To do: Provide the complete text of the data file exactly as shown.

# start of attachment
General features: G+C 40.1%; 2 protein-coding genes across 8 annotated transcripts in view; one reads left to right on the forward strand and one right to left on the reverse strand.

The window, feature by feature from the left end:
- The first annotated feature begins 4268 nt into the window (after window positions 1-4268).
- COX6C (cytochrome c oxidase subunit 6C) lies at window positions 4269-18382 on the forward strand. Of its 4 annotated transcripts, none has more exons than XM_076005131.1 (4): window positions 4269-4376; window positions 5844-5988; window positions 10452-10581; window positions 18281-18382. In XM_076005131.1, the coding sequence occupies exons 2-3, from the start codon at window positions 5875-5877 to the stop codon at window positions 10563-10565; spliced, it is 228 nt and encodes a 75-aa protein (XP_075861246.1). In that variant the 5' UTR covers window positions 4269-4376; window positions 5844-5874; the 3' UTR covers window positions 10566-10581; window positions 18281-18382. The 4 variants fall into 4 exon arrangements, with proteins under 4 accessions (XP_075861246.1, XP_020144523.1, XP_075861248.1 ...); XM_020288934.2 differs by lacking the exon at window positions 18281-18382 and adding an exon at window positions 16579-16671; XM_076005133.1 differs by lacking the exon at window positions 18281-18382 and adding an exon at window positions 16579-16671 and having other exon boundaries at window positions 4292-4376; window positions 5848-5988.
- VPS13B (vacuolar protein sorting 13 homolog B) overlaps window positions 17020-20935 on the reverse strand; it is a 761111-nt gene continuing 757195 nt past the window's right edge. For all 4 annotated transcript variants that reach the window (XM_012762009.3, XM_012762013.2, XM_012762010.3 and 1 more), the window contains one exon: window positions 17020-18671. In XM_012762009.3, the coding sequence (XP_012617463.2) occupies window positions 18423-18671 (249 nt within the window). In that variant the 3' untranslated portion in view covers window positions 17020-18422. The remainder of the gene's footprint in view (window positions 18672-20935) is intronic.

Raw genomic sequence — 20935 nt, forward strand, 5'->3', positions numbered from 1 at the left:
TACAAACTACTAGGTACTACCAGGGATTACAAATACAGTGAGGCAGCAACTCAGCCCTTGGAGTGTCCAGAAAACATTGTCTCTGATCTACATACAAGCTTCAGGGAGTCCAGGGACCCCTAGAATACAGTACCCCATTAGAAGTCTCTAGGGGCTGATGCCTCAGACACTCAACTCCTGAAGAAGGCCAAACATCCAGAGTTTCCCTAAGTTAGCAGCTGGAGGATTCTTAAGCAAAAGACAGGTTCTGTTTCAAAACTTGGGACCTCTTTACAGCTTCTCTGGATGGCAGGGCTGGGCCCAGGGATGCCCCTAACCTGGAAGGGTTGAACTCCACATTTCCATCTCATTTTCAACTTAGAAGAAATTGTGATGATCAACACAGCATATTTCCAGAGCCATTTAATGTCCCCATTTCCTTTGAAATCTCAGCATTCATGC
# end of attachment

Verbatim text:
General features: G+C 40.1%; 2 protein-coding genes across 8 annotated transcripts in view; one reads left to right on the forward strand and one right to left on the reverse strand.

The window, feature by feature from the left end:
- The first annotated feature begins 4268 nt into the window (after window positions 1-4268).
- COX6C (cytochrome c oxidase subunit 6C) lies at window positions 4269-18382 on the forward strand. Of its 4 annotated transcripts, none has more exons than XM_076005131.1 (4): window positions 4269-4376; window positions 5844-5988; window positions 10452-10581; window positions 18281-18382. In XM_076005131.1, the coding sequence occupies exons 2-3, from the start codon at window positions 5875-5877 to the stop codon at window positions 10563-10565; spliced, it is 228 nt and encodes a 75-aa protein (XP_075861246.1). In that variant the 5' UTR covers window positions 4269-4376; window positions 5844-5874; the 3' UTR covers window positions 10566-10581; window positions 18281-18382. The 4 variants fall into 4 exon arrangements, with proteins under 4 accessions (XP_075861246.1, XP_020144523.1, XP_075861248.1 ...); XM_020288934.2 differs by lacking the exon at window positions 18281-18382 and adding an exon at window positions 16579-16671; XM_076005133.1 differs by lacking the exon at window positions 18281-18382 and adding an exon at window positions 16579-16671 and having other exon boundaries at window positions 4292-4376; window positions 5848-5988.
- VPS13B (vacuolar protein sorting 13 homolog B) overlaps window positions 17020-20935 on the reverse strand; it is a 761111-nt gene continuing 757195 nt past the window's right edge. For all 4 annotated transcript variants that reach the window (XM_012762009.3, XM_012762013.2, XM_012762010.3 and 1 more), the window contains one exon: window positions 17020-18671. In XM_012762009.3, the coding sequence (XP_012617463.2) occupies window positions 18423-18671 (249 nt within the window). In that variant the 3' untranslated portion in view covers window positions 17020-18422. The remainder of the gene's footprint in view (window positions 18672-20935) is intronic.

Raw genomic sequence — 20935 nt, forward strand, 5'->3', positions numbered from 1 at the left:
TACAAACTACTAGGTACTACCAGGGATTACAAATACAGTGAGGCAGCAACTCAGCCCTTGGAGTGTCCAGAAAACATTGTCTCTGATCTACATACAAGCTTCAGGGAGTCCAGGGACCCCTAGAATACAGTACCCCATTAGAAGTCTCTAGGGGCTGATGCCTCAGACACTCAACTCCTGAAGAAGGCCAAACATCCAGAGTTTCCCTAAGTTAGCAGCTGGAGGATTCTTAAGCAAAAGACAGGTTCTGTTTCAAAACTTGGGACCTCTTTACAGCTTCTCTGGATGGCAGGGCTGGGCCCAGGGATGCCCCTAACCTGGAAGGGTTGAACTCCACATTTCCATCTCATTTTCAACTTAGAAGAAATTGTGATGATCAACACAGCATATTTCCAGAGCCATTTAATGTCCCCATTTCCTTTGAAATCTCAGCATTCATGC